Logitech G512 Carbon mechanical gaming keyboard review: Finally, some new switch choices
Logitech G512 Carbon Mechanical Gaming Keyboard review: Finally, some new switch choices
You're not stuck with the same switches anymore
For the longest time, Logitech has had just one Romer-G switch. This was a tactile, non-clicky switch designed with shorter travel and actuation distances for supposedly faster response times when gaming. In truth, I found it a mushy mess that was tiring to type on. The tactile bump was also barely discernible, and the key travel felt harsh and grating to me.
But I also have to temper my judgment. I may not like Romer-G, but I get that for many folks, it just works. And as I said, Logitech has some really good keyboards. If you're not picky about your switches, there's little reason to pass them up.
This brings me to the point of this review. Logitech has a new keyboard (and at first glance, it's really decent), and some new switches to boot.
The Logitech G512 Carbon will be available with three different switches – Romer-G Tactile, Romer-G Linear, and the clicky GX Blue. The Romer-G Tactile is the original Romer-G switch I've spent so much time hating, now with the Tactile descriptor appended to fit the naming of the new Linear switch. The clicky GX Blue switch is slightly more interesting as it isn't actually a Romer-G switch. Instead, they've basically rebranded Kailh Blue KT switches with MX stems.
Why am I talking so much about the switches and not the keyboard? That's because the G512 Carbon is essentially the same as the old G413, but with some small tweaks, such as a 1ms report rate. For starters, it sports the same sleek chassis, attractive brushed 5052 aluminum-magnesium alloy top plate, and ABS keycaps with a matte finish.
The keyboard is pretty well-built as well, with little discernible flex to it. Logitech wasn't kidding about the "slim, blade-like" chassis though, and the edges of the keyboard are actually quite sharp. I'd have much preferred to see them filed down for extra comfort.
The large plastic feet flip out sideways, instead of toward the back, but they feel sturdy enough and do a good job of elevating the keyboard to a comfortable typing angle.
However, while the G413 was only available with either red or white backlighting, the G512 allows for per-key RGB customizations. The LightSync technology will also sync up with other compatible devices, such as Logitech's G560 LightSync PC Gaming Speakers, in addition to content such as games, videos, and music.
What's really cool is the Screen Sampler feature, which lets you select a section of your screen and assign the colors on screen to the keys you select.
You can find all the controls in Logitech's new G Hub software, which has a more modern and intuitive interface compared to the old Logitech Gaming Software.
The G512 also has a USB 2.0 passthrough at the top right where you can plug in your mouse or even charge your phone. This is convenient, but it does mean a thick and unwieldy braided cable with two USB plugs to deal with.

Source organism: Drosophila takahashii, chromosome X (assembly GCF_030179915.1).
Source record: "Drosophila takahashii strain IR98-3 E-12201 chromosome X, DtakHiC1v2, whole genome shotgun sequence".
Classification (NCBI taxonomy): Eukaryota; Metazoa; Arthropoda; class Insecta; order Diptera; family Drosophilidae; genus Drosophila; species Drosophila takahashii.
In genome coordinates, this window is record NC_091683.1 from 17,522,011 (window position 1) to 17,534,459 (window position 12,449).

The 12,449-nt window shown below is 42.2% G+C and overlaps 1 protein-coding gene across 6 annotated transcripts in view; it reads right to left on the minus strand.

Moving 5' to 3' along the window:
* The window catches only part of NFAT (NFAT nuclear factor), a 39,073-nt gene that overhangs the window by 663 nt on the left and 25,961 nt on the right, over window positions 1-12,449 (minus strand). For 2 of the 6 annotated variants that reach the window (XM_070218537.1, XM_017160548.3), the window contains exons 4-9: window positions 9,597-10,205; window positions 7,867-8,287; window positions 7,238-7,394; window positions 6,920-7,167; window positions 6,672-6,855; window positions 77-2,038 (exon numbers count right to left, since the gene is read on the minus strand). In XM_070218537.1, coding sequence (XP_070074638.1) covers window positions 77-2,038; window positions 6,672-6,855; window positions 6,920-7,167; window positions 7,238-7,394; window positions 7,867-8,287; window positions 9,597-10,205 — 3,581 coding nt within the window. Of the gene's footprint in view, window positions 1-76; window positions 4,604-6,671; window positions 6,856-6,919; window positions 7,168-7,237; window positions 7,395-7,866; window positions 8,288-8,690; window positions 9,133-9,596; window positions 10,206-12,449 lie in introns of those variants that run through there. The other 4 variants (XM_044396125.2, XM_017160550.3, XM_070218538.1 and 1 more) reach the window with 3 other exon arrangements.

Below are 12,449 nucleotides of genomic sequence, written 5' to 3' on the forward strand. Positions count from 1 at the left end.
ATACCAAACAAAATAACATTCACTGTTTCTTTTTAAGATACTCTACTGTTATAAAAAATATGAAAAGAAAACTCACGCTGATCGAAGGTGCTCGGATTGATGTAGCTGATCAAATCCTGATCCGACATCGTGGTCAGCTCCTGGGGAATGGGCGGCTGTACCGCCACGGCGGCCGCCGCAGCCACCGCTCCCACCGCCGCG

But let's return to the topic of the switches. The Romer-G Linear switches have an actuation distance of 1.5mm and require 45g of actuation force, the same as their Tactile cousins. In practice, I couldn't help noticing that the key travel distance felt a lot shallower than on regular Cherry MX switches. It was actually quite jarring at first, but I did get used to it eventually.
The Romer-G Linear are a step up from the Tactile version in that they're less tiring to type on, but they still suffer from the same feeling of mushiness. Key travel feels smoother as well, although it's still not on par with Cherry MX Reds and a far cry from Zeal PC's Tealios switches. That said, I'd probably pick them over the Tactile version any day.
The clicky GX Blue switches feel much more like conventional Cherry MX switches. They have a farther 1.9mm actuation distance and a 50g actuation force, which makes them very similar to Cherry MX Blues. If you like the latter, you'll feel right at home with the GX Blues. The MX stems also mean that you'll be able to slap third-party keycap sets on the keyboard, a rarity for Logitech keyboards in recent years.
There are however, a couple of differences between G512 models equipped with the Romer-G and GX Blue switches. One advantage the Romer-G switches have is their light pipe design, which minimizes light bleed and ensures more even lighting. In comparison, the surface-mounted LED on the GX Blue board is not centered and is located toward the rear of the switch housing, so any secondary legends would be unevenly lit.
To avoid this, Logitech has gone with opaque secondary legends for the G512 equipped with GX Blue switches, an unfortunate trade-off. This isn't that big a concession, but it does mean that the backlighting on the Romer-G keyboards is generally superior to what you'll get with the GX Blue switches.
Personally, I prefer the feel of the GX Blue over the Romer-G, so it's a pity that some folks may be made to choose between switch feel and aesthetics.
At S$189, the G512 Carbon isn't cheap. However, you do finally get a decent selection of switch options and powerful RGB lighting customizations. I also like the simplicity of the keyboard's design, particularly since most gaming keyboards are so garish. All things considered, the G512 is a solid offering, if you don't mind the feel of the Romer-G switches. Do give them a go at your nearest electronics retailer.